Practice, practice, practice. So far, that is all there has been for the Baylor men's team. There even has been a practice trip, complete...
Practice, practice, practice.
So far, that is all there has been for the Baylor men’s team. There even has been a practice trip, complete with bus ride, overnight hotel stay, morning shoot-around and intrasquad scrimmage.
While many teams already have played about 10 games, the Bears are banned this season from playing nonconference games. It is part of the NCAA punishment for numerous violations under former coach Dave Bliss.
So they wait, watch other teams play on television and keep practicing until their Big 12 Conference opener Jan. 11 at Texas Tech.
“When you see people playing in game situations, it hurts not to be a part of it,” said Aaron Bruce, the nation’s top scoring freshman last season. “But we’re working very hard, and we’re just looking forward to getting started.”
And finally getting past the penalties for violations discovered after former player Carlton Dotson murdered teammate Patrick Dennehy Jr. in 2003, sparking a scandal that led to Bliss’ resignation.
All that came before the arrival of coach Scott Drew and all but one current player, senior Tommy Swanson.
“The light is definitely at the end of the tunnel,” Drew said.
Of the sanctions, Bruce said, “Once we’re done with them, we can just turn our back on the whole situation. We’ll always remember what happened, but can turn our backs on the penalties and stuff like that and just really focus on basketball.”
After considering a full-season ban, the NCAA in June instead levied what is believed to be an unprecedented partial ban on regular-season games. Baylor got the choice of when to take the reduced schedule, and chose this season rather than the 2006-07 season.
Baylor got to start practice in October, along with other teams. But when everybody else started playing games, the Bears kept practicing.
Without games, Drew and his staff shortened practice sessions and devoted more time to individual development of skills such as passing, shooting, rebounding and dribbling. Players still spend an hour a day, three times a week, lifting weights.
“With a young team, physically, you’re normally not as developed. And when the season starts, you’re in a maintaining mode,” Drew said. “We have been able to keep the building mode for a longer period.”
There isn’t any replacement for game experience, but the extra development time could have long-term benefits for a team with two seniors and six freshmen — the most for Baylor since the 1978-79 season.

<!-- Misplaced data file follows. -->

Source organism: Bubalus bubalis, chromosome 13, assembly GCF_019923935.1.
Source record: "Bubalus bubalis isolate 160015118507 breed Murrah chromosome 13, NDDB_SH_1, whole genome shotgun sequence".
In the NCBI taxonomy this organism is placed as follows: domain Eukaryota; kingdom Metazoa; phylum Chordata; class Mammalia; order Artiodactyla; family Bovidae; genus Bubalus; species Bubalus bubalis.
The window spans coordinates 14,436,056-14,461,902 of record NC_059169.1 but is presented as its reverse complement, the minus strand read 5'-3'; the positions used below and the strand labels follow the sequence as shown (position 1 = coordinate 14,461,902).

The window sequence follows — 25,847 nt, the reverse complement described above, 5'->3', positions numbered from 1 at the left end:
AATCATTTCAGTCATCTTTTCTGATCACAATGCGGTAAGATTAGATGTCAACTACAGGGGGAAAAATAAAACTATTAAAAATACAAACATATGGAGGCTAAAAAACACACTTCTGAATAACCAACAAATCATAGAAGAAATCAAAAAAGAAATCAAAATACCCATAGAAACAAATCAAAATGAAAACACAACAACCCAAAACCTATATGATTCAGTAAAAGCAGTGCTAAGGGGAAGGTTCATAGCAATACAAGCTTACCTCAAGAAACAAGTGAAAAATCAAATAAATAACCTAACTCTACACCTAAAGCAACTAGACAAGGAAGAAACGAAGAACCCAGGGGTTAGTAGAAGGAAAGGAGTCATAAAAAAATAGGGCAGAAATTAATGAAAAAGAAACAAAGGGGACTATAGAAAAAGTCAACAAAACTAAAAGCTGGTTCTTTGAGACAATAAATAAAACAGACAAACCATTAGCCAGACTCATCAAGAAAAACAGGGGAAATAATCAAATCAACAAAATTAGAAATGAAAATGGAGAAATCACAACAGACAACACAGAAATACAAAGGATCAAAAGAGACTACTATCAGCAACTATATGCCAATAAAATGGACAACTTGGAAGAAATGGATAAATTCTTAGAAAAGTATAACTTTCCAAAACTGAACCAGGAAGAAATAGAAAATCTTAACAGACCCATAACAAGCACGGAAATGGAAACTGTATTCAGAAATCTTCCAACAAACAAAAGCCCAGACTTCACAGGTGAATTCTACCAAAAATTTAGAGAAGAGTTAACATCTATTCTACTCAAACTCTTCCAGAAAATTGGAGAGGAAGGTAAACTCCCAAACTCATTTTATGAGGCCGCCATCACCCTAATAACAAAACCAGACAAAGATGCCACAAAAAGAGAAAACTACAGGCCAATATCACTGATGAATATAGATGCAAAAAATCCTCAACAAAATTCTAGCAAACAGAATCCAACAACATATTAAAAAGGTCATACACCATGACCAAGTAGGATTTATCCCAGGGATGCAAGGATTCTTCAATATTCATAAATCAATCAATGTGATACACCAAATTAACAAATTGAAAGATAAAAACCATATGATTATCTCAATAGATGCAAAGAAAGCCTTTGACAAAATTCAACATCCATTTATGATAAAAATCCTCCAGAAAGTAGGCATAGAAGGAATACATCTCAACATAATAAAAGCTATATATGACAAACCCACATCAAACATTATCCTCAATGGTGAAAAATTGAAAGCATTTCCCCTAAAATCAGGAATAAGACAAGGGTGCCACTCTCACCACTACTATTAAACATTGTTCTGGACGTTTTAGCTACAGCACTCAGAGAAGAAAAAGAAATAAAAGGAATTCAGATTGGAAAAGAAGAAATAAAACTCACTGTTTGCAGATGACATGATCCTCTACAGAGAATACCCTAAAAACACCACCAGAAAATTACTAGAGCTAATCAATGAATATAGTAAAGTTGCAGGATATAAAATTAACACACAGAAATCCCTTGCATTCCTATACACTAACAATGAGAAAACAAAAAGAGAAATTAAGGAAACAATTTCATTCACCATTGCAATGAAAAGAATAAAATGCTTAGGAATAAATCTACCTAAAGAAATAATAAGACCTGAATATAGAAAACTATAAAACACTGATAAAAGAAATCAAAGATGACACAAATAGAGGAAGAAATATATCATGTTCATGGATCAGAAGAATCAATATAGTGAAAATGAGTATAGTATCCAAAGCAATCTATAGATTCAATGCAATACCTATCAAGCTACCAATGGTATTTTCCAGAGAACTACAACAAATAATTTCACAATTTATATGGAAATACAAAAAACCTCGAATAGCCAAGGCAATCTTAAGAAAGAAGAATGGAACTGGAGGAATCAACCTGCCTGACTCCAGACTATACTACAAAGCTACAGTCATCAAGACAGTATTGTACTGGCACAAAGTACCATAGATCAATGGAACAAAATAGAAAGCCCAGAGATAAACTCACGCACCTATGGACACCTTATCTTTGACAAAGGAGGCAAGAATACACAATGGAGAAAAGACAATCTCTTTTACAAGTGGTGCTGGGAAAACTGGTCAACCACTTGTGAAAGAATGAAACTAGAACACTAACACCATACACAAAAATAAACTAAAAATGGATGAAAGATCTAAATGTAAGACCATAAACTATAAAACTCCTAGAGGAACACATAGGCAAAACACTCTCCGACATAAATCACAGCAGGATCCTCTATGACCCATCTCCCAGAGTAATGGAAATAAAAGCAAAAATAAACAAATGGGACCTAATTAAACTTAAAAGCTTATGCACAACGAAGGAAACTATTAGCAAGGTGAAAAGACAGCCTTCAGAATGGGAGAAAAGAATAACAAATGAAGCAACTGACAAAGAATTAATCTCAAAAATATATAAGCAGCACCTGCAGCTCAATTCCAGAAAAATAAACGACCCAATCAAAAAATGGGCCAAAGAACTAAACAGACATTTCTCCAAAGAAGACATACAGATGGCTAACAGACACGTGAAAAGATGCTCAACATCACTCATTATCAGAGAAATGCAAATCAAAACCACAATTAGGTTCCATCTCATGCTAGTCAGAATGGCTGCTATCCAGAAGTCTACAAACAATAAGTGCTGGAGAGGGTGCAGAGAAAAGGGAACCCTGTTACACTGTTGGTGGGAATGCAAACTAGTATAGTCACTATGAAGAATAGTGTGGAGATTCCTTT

Five of the freshmen were playing in high school last year. The other is 7-foot center Mamadou Diene from Senegal, who has gone from 200 pounds to more than 240 since getting to Baylor last winter.
“We know all the plays like the back of our hand; that shouldn’t be a problem,” freshman guard Curtis Jerrells said.
Before getting a rare extended break for Christmas, just as they did around Thanksgiving, the Bears hit the road. Drew didn’t want the opener at Texas Tech — more than 300 days after their last game — to be their first trip this season.
They went to Dallas and stayed in the same hotel they will for the Big 12 tournament in March. They practiced at the American Airlines Center, going through a shoot-around as they will on game days, then returned later for an intrasquad scrimmage that consisted of five 10-minute periods.
“That was our whole nonconference season in one practice day,” Drew said.
Conference referees officiated the scrimmage, during which Australia native Bruce (who averaged 18.2 points a game last season) had 28 points and 11 assists.
“The coaching staff has done a great job in making sure we aren’t doing the same stuff day in and out,” Swanson said.
Baylor’s program fell apart in the summer of 2003 after Dennehy was killed by Dotson, who pleaded guilty and was sentenced to 35 years in prison.
Bliss and athletic director Tom Stanton resigned in August 2003, and school investigators later discovered Bliss paid up to $40,000 in tuition for two players and improperly solicited $87,000 from school boosters. The probe also revealed staff members didn’t properly report some players’ failed drug tests.
The 35-year-old Drew said, “Our goal is to be a competitive program as soon as we can, rather than waiting.”